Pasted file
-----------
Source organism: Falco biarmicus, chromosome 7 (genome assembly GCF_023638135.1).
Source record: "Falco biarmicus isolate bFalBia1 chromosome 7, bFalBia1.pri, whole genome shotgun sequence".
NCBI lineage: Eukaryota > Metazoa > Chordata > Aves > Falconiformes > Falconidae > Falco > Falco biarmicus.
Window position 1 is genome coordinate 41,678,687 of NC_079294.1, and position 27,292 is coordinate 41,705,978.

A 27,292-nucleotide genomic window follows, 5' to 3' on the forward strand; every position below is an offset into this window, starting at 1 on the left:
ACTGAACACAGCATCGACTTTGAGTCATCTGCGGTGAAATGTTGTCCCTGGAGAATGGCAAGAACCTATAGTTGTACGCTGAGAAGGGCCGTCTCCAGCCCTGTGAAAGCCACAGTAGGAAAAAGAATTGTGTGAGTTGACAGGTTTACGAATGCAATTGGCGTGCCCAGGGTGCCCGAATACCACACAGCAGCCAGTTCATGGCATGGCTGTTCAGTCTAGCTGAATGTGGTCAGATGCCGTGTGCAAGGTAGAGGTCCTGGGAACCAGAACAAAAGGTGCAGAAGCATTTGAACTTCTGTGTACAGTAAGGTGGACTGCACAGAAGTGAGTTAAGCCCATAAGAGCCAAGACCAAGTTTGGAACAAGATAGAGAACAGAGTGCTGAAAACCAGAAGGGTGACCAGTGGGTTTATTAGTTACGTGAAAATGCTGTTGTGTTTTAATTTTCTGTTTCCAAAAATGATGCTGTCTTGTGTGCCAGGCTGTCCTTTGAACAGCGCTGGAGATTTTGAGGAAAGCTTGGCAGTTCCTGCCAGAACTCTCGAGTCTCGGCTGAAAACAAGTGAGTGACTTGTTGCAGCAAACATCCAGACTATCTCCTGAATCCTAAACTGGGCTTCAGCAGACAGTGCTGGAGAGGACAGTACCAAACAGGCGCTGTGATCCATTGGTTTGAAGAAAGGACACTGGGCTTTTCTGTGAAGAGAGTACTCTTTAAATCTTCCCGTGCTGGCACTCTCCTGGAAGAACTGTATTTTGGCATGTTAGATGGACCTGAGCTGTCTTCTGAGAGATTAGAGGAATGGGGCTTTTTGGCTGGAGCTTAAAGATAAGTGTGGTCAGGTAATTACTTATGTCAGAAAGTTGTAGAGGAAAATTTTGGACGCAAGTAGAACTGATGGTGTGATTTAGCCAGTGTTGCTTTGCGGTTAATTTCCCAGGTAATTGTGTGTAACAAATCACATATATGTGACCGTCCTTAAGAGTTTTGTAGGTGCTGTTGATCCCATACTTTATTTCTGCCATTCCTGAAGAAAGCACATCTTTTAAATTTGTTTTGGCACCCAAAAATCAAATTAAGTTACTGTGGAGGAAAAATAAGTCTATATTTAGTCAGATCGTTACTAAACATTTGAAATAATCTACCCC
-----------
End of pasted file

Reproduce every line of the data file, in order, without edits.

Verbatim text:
Source organism: Falco biarmicus, chromosome 7 (genome assembly GCF_023638135.1).
Source record: "Falco biarmicus isolate bFalBia1 chromosome 7, bFalBia1.pri, whole genome shotgun sequence".
NCBI lineage: Eukaryota > Metazoa > Chordata > Aves > Falconiformes > Falconidae > Falco > Falco biarmicus.
Window position 1 is genome coordinate 41,678,687 of NC_079294.1, and position 27,292 is coordinate 41,705,978.

A 27,292-nucleotide genomic window follows, 5' to 3' on the forward strand; every position below is an offset into this window, starting at 1 on the left:
ACTGAACACAGCATCGACTTTGAGTCATCTGCGGTGAAATGTTGTCCCTGGAGAATGGCAAGAACCTATAGTTGTACGCTGAGAAGGGCCGTCTCCAGCCCTGTGAAAGCCACAGTAGGAAAAAGAATTGTGTGAGTTGACAGGTTTACGAATGCAATTGGCGTGCCCAGGGTGCCCGAATACCACACAGCAGCCAGTTCATGGCATGGCTGTTCAGTCTAGCTGAATGTGGTCAGATGCCGTGTGCAAGGTAGAGGTCCTGGGAACCAGAACAAAAGGTGCAGAAGCATTTGAACTTCTGTGTACAGTAAGGTGGACTGCACAGAAGTGAGTTAAGCCCATAAGAGCCAAGACCAAGTTTGGAACAAGATAGAGAACAGAGTGCTGAAAACCAGAAGGGTGACCAGTGGGTTTATTAGTTACGTGAAAATGCTGTTGTGTTTTAATTTTCTGTTTCCAAAAATGATGCTGTCTTGTGTGCCAGGCTGTCCTTTGAACAGCGCTGGAGATTTTGAGGAAAGCTTGGCAGTTCCTGCCAGAACTCTCGAGTCTCGGCTGAAAACAAGTGAGTGACTTGTTGCAGCAAACATCCAGACTATCTCCTGAATCCTAAACTGGGCTTCAGCAGACAGTGCTGGAGAGGACAGTACCAAACAGGCGCTGTGATCCATTGGTTTGAAGAAAGGACACTGGGCTTTTCTGTGAAGAGAGTACTCTTTAAATCTTCCCGTGCTGGCACTCTCCTGGAAGAACTGTATTTTGGCATGTTAGATGGACCTGAGCTGTCTTCTGAGAGATTAGAGGAATGGGGCTTTTTGGCTGGAGCTTAAAGATAAGTGTGGTCAGGTAATTACTTATGTCAGAAAGTTGTAGAGGAAAATTTTGGACGCAAGTAGAACTGATGGTGTGATTTAGCCAGTGTTGCTTTGCGGTTAATTTCCCAGGTAATTGTGTGTAACAAATCACATATATGTGACCGTCCTTAAGAGTTTTGTAGGTGCTGTTGATCCCATACTTTATTTCTGCCATTCCTGAAGAAAGCACATCTTTTAAATTTGTTTTGGCACCCAAAAATCAAATTAAGTTACTGTGGAGGAAAAATAAGTCTATATTTAGTCAGATCGTTACTAAACATTTGAAATAATCTACCCC